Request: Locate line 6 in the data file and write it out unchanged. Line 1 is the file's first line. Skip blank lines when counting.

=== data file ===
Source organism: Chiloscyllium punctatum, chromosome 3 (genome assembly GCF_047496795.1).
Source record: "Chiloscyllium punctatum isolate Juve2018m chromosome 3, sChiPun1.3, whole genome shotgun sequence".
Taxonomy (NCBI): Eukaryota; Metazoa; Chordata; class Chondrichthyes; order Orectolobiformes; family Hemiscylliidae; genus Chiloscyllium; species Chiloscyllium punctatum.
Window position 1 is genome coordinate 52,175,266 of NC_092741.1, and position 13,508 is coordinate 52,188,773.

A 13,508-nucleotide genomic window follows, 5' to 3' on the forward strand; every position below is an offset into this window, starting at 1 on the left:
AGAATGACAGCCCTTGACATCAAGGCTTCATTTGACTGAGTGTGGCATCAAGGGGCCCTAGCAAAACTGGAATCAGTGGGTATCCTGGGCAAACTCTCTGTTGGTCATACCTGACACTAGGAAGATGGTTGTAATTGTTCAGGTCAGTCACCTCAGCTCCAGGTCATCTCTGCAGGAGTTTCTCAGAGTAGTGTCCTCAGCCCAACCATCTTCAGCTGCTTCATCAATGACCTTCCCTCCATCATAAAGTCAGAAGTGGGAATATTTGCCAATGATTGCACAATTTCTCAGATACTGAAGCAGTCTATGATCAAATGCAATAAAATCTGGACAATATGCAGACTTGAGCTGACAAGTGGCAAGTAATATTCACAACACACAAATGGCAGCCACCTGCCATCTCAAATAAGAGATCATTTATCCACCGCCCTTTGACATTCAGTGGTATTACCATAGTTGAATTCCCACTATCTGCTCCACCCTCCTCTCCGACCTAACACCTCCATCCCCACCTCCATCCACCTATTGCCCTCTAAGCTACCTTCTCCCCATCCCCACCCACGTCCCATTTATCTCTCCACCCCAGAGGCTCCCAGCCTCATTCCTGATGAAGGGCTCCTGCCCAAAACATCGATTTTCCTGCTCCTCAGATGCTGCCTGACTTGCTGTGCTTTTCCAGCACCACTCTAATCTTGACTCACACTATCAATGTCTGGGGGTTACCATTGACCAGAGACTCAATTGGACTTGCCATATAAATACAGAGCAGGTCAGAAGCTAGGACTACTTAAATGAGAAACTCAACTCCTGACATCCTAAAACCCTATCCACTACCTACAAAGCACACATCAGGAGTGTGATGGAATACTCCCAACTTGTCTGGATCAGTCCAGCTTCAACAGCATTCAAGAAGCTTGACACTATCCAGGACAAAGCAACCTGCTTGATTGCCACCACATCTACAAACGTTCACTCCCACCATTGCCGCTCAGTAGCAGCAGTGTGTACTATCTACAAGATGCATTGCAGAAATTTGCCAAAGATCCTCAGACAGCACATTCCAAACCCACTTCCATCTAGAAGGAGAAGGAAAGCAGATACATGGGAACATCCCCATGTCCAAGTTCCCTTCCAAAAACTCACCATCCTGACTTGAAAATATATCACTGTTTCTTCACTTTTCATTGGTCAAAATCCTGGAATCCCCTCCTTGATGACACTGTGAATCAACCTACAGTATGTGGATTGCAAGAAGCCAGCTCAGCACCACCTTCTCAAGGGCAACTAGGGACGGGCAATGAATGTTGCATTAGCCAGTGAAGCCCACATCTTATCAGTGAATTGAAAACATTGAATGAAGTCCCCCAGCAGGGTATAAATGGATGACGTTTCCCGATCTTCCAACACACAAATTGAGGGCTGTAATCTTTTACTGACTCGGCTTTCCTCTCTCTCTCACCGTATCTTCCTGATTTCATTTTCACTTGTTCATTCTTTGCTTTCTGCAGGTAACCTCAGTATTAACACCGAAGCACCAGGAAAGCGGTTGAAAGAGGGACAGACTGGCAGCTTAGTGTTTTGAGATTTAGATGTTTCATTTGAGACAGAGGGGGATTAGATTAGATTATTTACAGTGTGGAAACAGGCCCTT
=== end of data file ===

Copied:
AGAATGACAGCCCTTGACATCAAGGCTTCATTTGACTGAGTGTGGCATCAAGGGGCCCTAGCAAAACTGGAATCAGTGGGTATCCTGGGCAAACTCTCTGTTGGTCATACCTGACACTAGGAAGATGGTTGTAATTGTTCAGGTCAGTCACCTCAGCTCCAGGTCATCTCTGCAGGAGTTTCTCAGAGTAGTGTCCTCAGCCCAACCATCTTCAGCTGCTTCATCAATGACCTTCCCTCCATCATAAAGTCAGAAGTGGGAATATTTGCCAATGATTGCACAATTTCTCAGATACTGAAGCAGTCTATGATCAAATGCAATAAAATCTGGACAATATGCAGACTTGAGCTGACAAGTGGCAAGTAATATTCACAACACACAAATGGCAGCCACCTGCCATCTCAAATAAGAGATCATTTATCCACCGCCCTTTGACATTCAGTGGTATTACCATAGTTGAATTCCCACTATCTGCTCCACCCTCCTCTCCGACCTAACACCTCCATCCCCACCTCCATCCACCTATTGCCCTCTAAGCTACCTTCTCCCCATCCCCACCCACGTCCCATTTATCTCTCCACCCCAGAGGCTCCCAGCCTCATTCCTGATGAAGGGCTCCTGCCCAAAACATCGATTTTCCTGCTCCTCAGATGCTGCCTGACTTGCTGTGCTTTTCCAGCACCACTCTAATCTTGACTCACACTATCAATGTCTGGGGGTTACCATTGACCAGAGACTCAATTGGACTTGCCATATAAATACAGAGCAGGTCAGAAGCTAGGACTACTTAAATGAGAAACTCAACTCCTGACATCCTAAAACCCTATCCACTACCTACAAAGCACACATCAGGAGTGTGATGGAATACTCCCAACTTGTCTGGATCAGTCCAGCTTCAACAGCATTCAAGAAGCTTGACACTATCCAGGACAAAGCAACCTGCTTGATTGCCACCACATCTACAAACGTTCACTCCCACCATTGCCGCTCAGTAGCAGCAGTGTGTACTATCTACAAGATGCATTGCAGAAATTTGCCAAAGATCCTCAGACAGCACATTCCAAACCCACTTCCATCTAGAAGGAGAAGGAAAGCAGATACATGGGAACATCCCCATGTCCAAGTTCCCTTCCAAAAACTCACCATCCTGACTTGAAAATATATCACTGTTTCTTCACTTTTCATTGGTCAAAATCCTGGAATCCCCTCCTTGATGACACTGTGAATCAACCTACAGTATGTGGATTGCAAGAAGCCAGCTCAGCACCACCTTCTCAAGGGCAACTAGGGACGGGCAATGAATGTTGCATTAGCCAGTGAAGCCCACATCTTATCAGTGAATTGAAAACATTGAATGAAGTCCCCCAGCAGGGTATAAATGGATGACGTTTCCCGATCTTCCAACACACAAATTGAGGGCTGTAATCTTTTACTGACTCGGCTTTCCTCTCTCTCTCACCGTATCTTCCTGATTTCATTTTCACTTGTTCATTCTTTGCTTTCTGCAGGTAACCTCAGTATTAACACCGAAGCACCAGGAAAGCGGTTGAAAGAGGGACAGACTGGCAGCTTAGTGTTTTGAGATTTAGATGTTTCATTTGAGACAGAGGGGGATTAGATTAGATTATTTACAGTGTGGAAACAGGCCCTT